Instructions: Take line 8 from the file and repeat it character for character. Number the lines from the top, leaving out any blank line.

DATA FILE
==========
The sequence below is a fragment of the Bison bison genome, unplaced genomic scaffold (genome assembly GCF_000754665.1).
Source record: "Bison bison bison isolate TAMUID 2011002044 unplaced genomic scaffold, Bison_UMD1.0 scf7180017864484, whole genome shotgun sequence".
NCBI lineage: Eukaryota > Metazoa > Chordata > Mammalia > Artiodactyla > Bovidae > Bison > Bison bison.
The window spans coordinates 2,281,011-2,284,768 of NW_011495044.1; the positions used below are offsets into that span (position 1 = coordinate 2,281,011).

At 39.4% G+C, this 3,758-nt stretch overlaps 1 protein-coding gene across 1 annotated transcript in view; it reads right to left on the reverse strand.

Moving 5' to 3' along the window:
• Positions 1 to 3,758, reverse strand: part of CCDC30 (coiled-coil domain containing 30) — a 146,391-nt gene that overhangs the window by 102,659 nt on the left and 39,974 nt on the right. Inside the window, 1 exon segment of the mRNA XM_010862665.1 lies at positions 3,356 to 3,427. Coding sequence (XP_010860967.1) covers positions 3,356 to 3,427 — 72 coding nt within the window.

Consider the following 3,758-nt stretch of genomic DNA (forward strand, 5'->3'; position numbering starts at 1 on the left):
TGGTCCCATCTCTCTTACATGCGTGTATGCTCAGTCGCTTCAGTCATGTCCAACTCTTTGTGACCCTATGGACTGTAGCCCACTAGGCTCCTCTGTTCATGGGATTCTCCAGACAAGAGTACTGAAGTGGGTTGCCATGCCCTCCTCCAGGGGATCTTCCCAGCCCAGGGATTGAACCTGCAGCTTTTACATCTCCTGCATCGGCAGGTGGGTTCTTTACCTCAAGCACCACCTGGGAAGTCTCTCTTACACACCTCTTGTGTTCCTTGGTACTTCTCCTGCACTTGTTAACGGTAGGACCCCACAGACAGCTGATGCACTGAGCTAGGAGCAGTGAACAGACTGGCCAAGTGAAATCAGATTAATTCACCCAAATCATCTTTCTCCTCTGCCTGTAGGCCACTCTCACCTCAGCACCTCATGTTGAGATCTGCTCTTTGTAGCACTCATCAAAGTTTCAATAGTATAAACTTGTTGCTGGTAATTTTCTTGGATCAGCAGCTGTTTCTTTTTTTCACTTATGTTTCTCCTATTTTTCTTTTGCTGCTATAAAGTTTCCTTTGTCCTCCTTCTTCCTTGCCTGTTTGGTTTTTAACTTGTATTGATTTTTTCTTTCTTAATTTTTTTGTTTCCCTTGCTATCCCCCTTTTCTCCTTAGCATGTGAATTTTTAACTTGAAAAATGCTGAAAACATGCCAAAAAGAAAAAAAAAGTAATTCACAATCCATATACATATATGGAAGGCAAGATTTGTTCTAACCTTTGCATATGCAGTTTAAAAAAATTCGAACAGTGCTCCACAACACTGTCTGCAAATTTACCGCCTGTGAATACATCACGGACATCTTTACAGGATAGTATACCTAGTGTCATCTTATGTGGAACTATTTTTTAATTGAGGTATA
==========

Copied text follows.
Consider the following 3,758-nt stretch of genomic DNA (forward strand, 5'->3'; position numbering starts at 1 on the left):